“Building winning teams is a game of inches”
On Friday we held our first DMAT leadership conference. The theme of the conference was ‘World Class Performance – Winning Teams’ and we got off to a great start with a talk from Humphrey Walters. Humphrey know about winning teams. He worked with Clive Woodward to turn the English rugby team into a World Cup winning team and Sam Allardyce to help Bolton Wanderers FC stay in the premiership. He also sailed around the world (the wrong way) as a part of the BT global challenge team. From the Olympics we all remember the slogan ‘inspiring a generation’ and the name ‘Team GB‘. These were both Humphrey’s ideas. So, he has a strong track record of success. You can read more about him here.
Here are some attributes of winning teams from Humphrey’s talk:
- “Focus on ruthless simplicity & world class basics” – know what’s going to make the biggest difference and focus relentlessly on this. Stop doing things that are going to waste time and stop you from focusing on what counts. So for schools, what are the aspects of teaching that, based on evidence, have the best chance of success? Focus on this.
- “Focus on the critical non-essentials” – what are the things that no one else is doing, because they are not essential, but you think will give your team the extra edge? Make these essential to your team.
- “Create a winning environment and pride in the badge” – create an environment that makes the people in it believe they are world class and have pride in the organisation. So for schools, this means a safe, tidy and orderly environment, with high expectations in terms of uniform and behaviour.
- “Concentrate on what you can control” – in education there are so many things that are out of our control e,g, parents and funding. So, we should focus on the things we can control e.g. curriculum, teaching, assessment and behaviour.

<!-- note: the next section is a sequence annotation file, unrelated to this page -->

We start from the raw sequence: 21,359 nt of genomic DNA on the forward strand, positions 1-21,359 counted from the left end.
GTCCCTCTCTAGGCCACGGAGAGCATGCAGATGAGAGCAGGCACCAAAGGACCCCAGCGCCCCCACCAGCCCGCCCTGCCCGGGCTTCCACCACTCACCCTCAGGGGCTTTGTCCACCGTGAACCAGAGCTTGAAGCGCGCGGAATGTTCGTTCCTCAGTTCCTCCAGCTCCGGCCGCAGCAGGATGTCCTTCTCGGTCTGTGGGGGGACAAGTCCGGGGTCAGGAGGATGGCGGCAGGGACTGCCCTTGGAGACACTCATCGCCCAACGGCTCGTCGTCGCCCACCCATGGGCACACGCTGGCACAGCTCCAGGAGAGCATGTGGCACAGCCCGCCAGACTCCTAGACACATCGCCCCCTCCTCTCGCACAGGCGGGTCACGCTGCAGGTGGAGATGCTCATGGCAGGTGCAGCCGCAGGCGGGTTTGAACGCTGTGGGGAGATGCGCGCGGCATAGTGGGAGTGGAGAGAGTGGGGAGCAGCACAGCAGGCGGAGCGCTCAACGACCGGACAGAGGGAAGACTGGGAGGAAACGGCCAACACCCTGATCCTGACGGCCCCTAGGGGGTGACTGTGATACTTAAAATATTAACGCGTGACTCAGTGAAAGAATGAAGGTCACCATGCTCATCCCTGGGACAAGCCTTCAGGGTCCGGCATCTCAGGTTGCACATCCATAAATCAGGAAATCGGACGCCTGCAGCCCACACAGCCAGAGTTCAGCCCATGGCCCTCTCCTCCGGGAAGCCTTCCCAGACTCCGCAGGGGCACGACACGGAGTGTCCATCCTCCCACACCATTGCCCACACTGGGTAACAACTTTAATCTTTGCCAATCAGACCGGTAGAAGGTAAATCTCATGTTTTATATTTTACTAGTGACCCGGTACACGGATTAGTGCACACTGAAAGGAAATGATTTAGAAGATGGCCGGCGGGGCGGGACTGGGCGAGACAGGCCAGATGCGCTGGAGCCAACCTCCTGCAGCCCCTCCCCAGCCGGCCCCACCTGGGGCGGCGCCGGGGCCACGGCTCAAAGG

- “Look after each other and tell people how good they are” – invest time in your team, check how they are and look after them. A part of this is celebrating the strengths of your team and making sure we tell people when they do a good job. Based on his time as a crew member on a yacht, that sailed around the world, Humphrey says that a winning team should ‘be serious on top and have fun down below’ – work really hard but have a lot of fun.
- “Do 100 things 1% better” – rather than trying to make big changes, focus on doing the basics that little bit better.
- “Spend more time on the successes than the failures” – of course it’s important to look at what fails, why it fails and learn from it, but it is more important to focus on what’s working, do more of it and do it even better!
- “No dumb ideas” – create a culture within the team, where everybody feels safe to put forward an idea. It might just be the idea that results in further improvement.
- “Dream big but celebrate the mini victories” – set your aspirations high and believe that you can be the best in the world (somebody has to be!) However, it’s important to celebrate the small victories on the way – and congratulate the team for achieving these milestones.
- “Leadership is key, but followership is just as important” – good teams will have robust discussions about the best way forward. However, once an approach is decided upon, everybody sticks to it, supports it and gives it their all. Furthermore, team members should need to be told just once and then do the job really well.
- “Look for the next gap in the wave” – always be looking out for the next change that is going to get you that next bit of improvement – no matter how small.
- “Create winning language and behaviours and refer to them all the time” – agree the language and behaviours you want to see as a team and stick to it. This also means agreeing the language and behaviours you don’t want see e.g. ‘low or high ability’, ‘could we…’, ‘try to…’
Here’s a great summary of Humphrey’s approach to building a winning team.
And here’s a video of Humphrey: